Less than a decade ago, the helmer made his English-language debut with “The Lobster,” introducing subtitle-shy American audiences to his dark and somewhat deranged mode of satire. While only a modest success in the U.S., that A24-acquired curio proved an early salvo in a broader trend, which I like to call “bizart-house movies,” as young audiences gravitate to independent films with unpredictable and frequently outrageous elements. In some cases, a single shocking scene will do; in others, the whole dang thing is cuckoo. For a generation that feels like it has seen it all, Lanthimos and his peers (directors such as Ari Aster, Alex Garland and Robert Eggers) offer the promise of surprise.

That is perhaps the only way in which Lanthimos’ latest could be said to satisfy anyone’s expectations: At no point during “Kinds of Kindness” can audiences pretend to anticipate what will happen next. This long, scaldingly original film enthralls even as it frustrates, defying conventional logic while presenting an absurdist riff on modern society. It’s never boring, and yet, Lanthimos’ outré sensibility demands a special brand of patience (not to mention wariness) from viewers, many of whom will come to see Plemons and Stone stretching beyond their respective comfort zones, only to have the same limits tested in themselves.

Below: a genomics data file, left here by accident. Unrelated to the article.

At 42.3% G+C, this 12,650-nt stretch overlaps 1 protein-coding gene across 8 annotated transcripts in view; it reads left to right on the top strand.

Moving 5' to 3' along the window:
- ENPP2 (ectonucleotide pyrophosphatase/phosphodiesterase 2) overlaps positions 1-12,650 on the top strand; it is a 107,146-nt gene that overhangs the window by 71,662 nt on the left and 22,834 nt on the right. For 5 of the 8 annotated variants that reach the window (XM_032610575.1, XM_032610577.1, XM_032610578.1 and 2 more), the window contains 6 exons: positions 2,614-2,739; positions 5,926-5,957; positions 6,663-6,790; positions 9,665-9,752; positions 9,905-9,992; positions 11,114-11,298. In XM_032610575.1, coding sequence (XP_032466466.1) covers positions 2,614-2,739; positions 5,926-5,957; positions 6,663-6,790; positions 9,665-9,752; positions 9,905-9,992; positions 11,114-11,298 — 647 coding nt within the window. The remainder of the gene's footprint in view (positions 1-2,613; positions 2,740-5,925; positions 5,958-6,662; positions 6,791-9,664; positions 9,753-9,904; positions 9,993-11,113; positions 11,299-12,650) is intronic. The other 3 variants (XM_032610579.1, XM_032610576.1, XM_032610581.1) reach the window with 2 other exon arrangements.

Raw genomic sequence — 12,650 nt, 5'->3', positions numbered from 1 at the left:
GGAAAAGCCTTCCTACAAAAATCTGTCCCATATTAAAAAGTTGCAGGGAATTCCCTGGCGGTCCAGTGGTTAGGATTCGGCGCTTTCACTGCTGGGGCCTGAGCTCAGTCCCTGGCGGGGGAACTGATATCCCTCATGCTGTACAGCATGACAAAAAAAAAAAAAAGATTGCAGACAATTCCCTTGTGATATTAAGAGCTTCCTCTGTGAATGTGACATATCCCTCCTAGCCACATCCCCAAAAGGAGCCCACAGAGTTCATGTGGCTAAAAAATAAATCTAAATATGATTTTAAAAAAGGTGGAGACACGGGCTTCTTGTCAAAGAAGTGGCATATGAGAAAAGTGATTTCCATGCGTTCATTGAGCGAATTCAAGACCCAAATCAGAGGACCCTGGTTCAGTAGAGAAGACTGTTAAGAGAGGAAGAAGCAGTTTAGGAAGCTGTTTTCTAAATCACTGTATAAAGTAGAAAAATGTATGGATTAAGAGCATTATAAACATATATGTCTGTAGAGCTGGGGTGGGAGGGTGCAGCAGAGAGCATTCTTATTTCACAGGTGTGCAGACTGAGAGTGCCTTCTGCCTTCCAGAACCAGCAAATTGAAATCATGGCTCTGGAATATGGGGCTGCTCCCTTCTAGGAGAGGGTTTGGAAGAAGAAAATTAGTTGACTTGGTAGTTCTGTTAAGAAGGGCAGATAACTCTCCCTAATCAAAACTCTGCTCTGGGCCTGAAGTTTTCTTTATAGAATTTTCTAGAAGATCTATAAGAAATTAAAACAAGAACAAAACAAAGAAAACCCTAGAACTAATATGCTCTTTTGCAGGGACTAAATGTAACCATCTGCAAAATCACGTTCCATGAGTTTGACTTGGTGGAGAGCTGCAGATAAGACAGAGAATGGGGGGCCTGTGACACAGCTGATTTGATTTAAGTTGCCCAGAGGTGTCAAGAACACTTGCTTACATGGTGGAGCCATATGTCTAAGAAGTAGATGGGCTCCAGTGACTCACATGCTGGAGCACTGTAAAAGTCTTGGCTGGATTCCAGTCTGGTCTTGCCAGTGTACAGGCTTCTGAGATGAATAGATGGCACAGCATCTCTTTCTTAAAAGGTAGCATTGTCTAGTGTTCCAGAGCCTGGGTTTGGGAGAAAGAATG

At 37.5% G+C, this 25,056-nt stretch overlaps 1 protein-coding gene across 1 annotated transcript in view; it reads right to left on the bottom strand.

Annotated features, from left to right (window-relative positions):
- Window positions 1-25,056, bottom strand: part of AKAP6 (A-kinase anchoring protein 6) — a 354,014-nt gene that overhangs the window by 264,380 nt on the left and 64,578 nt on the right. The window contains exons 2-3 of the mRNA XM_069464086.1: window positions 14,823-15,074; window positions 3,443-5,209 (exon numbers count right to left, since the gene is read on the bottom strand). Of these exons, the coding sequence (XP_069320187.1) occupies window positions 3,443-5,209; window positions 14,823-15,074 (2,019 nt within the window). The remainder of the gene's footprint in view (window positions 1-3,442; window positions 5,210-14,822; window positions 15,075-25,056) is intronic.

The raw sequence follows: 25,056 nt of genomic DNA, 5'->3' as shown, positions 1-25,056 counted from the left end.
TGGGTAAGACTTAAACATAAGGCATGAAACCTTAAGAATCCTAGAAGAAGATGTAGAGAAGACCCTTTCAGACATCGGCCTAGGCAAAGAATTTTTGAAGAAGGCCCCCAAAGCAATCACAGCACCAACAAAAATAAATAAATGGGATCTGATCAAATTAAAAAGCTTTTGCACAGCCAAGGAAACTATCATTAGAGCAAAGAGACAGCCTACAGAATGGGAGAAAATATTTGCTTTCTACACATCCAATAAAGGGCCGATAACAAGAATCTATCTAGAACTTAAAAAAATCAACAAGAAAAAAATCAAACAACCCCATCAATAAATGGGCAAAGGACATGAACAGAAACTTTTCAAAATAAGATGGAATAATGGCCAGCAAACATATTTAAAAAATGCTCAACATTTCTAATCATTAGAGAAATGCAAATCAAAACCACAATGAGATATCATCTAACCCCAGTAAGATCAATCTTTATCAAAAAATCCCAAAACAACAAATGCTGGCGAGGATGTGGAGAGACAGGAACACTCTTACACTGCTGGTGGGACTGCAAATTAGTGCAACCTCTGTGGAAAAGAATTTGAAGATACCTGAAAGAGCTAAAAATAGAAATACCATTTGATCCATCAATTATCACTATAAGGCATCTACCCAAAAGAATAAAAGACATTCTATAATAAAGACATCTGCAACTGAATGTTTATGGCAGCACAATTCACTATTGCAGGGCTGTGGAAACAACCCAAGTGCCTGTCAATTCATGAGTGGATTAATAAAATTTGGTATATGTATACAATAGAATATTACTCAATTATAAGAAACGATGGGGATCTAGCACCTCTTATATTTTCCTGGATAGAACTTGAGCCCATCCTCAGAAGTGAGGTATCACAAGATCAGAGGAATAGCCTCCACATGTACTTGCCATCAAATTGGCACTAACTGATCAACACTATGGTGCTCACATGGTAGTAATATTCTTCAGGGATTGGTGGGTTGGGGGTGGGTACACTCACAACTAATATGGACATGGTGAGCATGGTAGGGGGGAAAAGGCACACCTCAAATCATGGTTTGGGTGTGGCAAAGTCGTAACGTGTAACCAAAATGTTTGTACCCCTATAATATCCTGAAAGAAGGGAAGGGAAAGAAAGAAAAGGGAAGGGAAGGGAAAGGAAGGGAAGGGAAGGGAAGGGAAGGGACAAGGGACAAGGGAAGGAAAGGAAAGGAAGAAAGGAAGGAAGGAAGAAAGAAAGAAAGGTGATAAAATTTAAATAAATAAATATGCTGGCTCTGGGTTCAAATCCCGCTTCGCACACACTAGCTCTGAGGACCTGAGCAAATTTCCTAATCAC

Stone, who starred in the director’s previous two films, takes a while to appear, leaving audiences to figure out Plemons’ first character, a pathetic corporate lackey named Robert who does as his boss Raymond (Dafoe) tells him, even if that means smashing his shiny new Bronco into a stranger’s car. Raymond rewards Robert’s loyalty with one-of-a-kind sports memorabilia and a generous modern home, which he shares with his wife, Sarah (Hong Chau). For years, Robert has gone along with the arrangement, but this latest request — which is tantamount to manslaughter — is a step too far, forcing him to refuse Raymond’s orders for the first time. Like much of the film, what follows is much funnier on second viewing, as Robert spirals out of control before crawling back to his boss.